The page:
Markets

Apple Claims Its App Store Blocked Over $1.5 Billion in Fraudulent Transactions in 2020

Apple (NASDAQ: AAPL) is a vigilant and effective guardian against consumer fraud, or at least the company would like people to believe that. The tech giant said in a press release Tuesday that its App Store software marketplace prevented over $1.5 billion in potentially fraudulent transactions last year.

According to Apple statistics, the App Store rejected over 48,000 apps for being loaded with hidden or undocumented elements and more than 215,000 for privacy violations. Around 1 million transgressing customer accounts were banned from making transactions entirely.

A hooded hacker using phones and a PC.

Image source: Getty Images.

"While it's impossible to catch every act of fraud or ill intent before it happens, thanks to Apple's industry-leading antifraud efforts, security experts agree the App Store is the safest place to find and download apps," the company wrote in the press release.

In what's probably not a coincidence, the announcement came just after the start of an important antitrust lawsuit that prominent developer Epic Games brought against Apple. The dispute centers around the fairly hefty fee (typically 30%) Apple charges developers that sell apps and add-ons through the App Store.

The fight began when Epic built a workaround into its Fortnite game, with which users could bypass the App Store and make purchases directly from the developer. Apple unceremoniously removed Fortnite from its platform, then pulled Epic's developer account.

It should be noted that Epic got into a similar dispute with Alphabet, whose Google Play platform had basically the same pricing regime.

Given that the trial is sure to be closely watched and very contentious, it seems that with its security announcement Apple is trying to beef up the reputation of the App Store. Perhaps if consumers see the platform as beneficial and protective rather than predatory, it might win the Epic dispute in the court of public opinion, at least.

10 stocks we like better than Apple
When investing geniuses David and Tom Gardner have a stock tip, it can pay to listen. After all, the newsletter they have run for over a decade, Motley Fool Stock Advisor, has tripled the market.*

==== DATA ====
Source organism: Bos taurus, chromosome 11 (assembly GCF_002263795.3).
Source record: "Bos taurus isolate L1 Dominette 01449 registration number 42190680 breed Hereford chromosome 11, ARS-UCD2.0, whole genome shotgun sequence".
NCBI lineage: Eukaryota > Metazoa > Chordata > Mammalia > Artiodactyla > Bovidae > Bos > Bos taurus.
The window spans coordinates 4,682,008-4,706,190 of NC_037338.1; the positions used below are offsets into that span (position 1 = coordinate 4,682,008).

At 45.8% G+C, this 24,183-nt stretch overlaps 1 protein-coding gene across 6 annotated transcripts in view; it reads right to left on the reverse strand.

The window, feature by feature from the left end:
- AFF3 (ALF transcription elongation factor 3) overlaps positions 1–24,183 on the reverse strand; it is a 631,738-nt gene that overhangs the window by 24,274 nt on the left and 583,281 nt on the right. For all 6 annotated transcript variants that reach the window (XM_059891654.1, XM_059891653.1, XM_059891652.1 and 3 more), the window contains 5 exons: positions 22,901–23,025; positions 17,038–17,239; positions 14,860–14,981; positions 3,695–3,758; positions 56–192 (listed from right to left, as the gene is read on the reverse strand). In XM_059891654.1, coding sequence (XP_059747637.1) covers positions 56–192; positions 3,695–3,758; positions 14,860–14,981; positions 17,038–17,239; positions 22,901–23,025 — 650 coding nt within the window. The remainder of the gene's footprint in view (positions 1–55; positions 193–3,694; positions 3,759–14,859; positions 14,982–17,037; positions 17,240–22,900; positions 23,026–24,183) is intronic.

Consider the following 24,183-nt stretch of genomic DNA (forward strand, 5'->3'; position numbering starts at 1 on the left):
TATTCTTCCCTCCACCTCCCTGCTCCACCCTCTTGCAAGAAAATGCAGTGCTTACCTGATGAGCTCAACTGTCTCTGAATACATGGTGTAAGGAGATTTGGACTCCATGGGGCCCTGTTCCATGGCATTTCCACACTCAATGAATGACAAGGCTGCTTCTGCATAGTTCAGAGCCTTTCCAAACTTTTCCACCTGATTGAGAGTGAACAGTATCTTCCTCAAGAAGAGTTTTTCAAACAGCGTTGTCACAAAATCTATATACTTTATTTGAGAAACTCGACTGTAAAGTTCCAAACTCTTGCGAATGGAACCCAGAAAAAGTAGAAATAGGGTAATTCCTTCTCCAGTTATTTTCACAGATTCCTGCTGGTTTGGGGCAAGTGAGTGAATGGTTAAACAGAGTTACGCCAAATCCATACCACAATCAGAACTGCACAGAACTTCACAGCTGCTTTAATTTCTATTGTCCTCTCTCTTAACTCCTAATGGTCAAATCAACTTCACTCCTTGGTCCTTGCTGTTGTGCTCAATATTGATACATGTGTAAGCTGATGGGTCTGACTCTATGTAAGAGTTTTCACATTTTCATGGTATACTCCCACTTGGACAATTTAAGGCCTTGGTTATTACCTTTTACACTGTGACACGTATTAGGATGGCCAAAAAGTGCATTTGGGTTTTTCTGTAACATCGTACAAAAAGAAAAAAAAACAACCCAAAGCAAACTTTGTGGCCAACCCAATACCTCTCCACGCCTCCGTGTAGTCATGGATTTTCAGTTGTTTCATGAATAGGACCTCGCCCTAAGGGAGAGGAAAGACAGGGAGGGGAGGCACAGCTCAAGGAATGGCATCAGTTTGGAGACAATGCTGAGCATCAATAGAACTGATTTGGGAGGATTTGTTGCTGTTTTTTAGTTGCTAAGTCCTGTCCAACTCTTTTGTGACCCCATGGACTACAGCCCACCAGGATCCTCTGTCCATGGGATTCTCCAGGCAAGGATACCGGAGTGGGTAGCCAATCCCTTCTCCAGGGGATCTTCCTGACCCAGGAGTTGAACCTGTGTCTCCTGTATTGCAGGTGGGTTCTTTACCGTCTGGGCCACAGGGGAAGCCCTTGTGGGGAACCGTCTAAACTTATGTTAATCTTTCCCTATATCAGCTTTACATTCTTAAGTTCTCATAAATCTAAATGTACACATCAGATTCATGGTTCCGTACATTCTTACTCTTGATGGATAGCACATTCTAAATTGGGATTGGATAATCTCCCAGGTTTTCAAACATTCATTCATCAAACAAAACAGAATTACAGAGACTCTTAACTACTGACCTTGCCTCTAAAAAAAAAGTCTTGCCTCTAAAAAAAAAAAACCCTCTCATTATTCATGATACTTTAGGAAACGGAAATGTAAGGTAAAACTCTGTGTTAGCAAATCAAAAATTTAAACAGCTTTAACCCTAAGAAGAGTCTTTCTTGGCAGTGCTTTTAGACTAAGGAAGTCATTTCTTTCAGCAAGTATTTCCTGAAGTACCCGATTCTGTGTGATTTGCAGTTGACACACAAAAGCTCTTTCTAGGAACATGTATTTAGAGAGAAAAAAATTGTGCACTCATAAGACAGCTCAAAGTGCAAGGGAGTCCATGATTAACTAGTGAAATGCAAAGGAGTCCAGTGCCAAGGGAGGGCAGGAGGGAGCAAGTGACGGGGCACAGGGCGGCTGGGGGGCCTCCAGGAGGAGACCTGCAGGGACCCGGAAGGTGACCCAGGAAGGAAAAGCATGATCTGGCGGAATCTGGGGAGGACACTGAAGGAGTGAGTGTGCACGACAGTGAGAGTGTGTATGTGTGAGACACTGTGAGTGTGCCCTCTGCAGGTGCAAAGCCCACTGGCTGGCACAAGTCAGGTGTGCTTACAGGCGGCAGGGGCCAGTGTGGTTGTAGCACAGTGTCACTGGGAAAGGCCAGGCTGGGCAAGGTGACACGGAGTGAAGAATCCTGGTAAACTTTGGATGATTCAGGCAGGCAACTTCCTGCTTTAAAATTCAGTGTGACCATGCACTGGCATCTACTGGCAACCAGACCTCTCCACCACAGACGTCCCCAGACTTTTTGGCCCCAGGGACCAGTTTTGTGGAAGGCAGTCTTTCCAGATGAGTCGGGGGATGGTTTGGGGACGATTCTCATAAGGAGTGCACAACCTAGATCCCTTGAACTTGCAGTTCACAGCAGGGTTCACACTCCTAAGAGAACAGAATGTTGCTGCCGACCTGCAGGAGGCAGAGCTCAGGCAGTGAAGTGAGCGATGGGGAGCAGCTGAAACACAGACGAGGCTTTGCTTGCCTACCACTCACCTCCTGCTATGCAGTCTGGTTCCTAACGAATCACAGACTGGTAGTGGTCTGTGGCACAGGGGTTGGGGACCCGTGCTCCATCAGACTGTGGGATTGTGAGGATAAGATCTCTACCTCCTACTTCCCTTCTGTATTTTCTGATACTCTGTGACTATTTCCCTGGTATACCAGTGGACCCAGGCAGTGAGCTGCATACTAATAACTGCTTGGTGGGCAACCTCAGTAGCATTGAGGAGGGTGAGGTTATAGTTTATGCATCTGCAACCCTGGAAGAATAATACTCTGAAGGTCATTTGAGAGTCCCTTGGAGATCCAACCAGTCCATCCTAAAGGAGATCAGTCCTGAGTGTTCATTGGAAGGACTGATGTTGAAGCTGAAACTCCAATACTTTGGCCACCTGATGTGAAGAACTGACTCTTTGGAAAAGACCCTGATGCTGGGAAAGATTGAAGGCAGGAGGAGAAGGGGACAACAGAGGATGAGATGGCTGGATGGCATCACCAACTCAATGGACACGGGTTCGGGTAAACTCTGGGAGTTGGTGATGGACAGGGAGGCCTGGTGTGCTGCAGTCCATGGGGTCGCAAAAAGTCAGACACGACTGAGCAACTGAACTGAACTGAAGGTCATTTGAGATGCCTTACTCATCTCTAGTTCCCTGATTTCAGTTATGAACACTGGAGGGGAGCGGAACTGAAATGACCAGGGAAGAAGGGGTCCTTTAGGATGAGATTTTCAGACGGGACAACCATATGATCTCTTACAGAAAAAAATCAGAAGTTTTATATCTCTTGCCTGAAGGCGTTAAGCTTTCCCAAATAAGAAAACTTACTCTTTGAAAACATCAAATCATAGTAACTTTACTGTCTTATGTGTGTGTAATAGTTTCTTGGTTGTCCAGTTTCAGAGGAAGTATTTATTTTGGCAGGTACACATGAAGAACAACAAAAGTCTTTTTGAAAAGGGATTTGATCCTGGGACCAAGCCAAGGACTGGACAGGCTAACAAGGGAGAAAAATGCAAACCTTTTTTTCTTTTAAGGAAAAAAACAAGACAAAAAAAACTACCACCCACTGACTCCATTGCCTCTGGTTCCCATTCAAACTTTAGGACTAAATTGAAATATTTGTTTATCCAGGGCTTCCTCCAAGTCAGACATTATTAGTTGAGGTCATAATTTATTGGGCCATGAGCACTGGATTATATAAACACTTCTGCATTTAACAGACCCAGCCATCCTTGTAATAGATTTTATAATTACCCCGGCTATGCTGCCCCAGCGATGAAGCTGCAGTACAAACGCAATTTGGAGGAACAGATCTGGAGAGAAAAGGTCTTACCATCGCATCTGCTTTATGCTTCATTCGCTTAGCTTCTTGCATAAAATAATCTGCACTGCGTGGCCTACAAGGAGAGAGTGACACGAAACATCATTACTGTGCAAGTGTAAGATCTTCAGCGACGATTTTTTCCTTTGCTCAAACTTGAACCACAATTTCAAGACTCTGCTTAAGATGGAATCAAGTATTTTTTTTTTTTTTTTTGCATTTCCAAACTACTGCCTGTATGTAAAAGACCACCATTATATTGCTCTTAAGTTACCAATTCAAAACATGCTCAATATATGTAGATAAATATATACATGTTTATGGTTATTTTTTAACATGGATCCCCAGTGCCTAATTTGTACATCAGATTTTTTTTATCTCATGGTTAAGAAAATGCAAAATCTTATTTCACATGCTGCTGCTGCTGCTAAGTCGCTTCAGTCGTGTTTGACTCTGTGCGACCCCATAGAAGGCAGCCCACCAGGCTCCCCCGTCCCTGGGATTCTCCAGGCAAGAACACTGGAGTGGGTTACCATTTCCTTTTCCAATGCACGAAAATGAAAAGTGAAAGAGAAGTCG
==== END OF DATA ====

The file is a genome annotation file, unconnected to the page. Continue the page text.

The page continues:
David and Tom just revealed what they believe are the ten best stocks for investors to buy right now... and Apple wasn't one of them! That's right -- they think these 10 stocks are even better buys.

See the 10 stocks

*Stock Advisor returns as of May 11, 2021

Suzanne Frey, an executive at Alphabet, is a member of The Motley Fool's board of directors. Eric Volkman owns shares of Apple. The Motley Fool owns shares of and recommends Alphabet (A shares), Alphabet (C shares), and Apple. The Motley Fool recommends the following options: long March 2023 $120 calls on Apple and short March 2023 $130 calls on Apple. The Motley Fool has a disclosure policy.

The views and opinions expressed herein are the views and opinions of the author and do not necessarily reflect those of Nasdaq, Inc.

In This Story

AAPL

Latest Markets Videos

    The Motley Fool

    Founded in 1993 in Alexandria, VA., by brothers David and Tom Gardner, The Motley Fool is a multimedia financial-services company dedicated to building the world's greatest investment community. Reaching millions of people each month through its website, books, newspaper column, radio show, television appearances, and subscription newsletter services, The Motley Fool champions shareholder values and advocates tirelessly for the individual investor. The company's name was taken from Shakespeare, whose wise fools both instructed and amused, and could speak the truth to the king -- without getting their heads lopped off.

    Learn More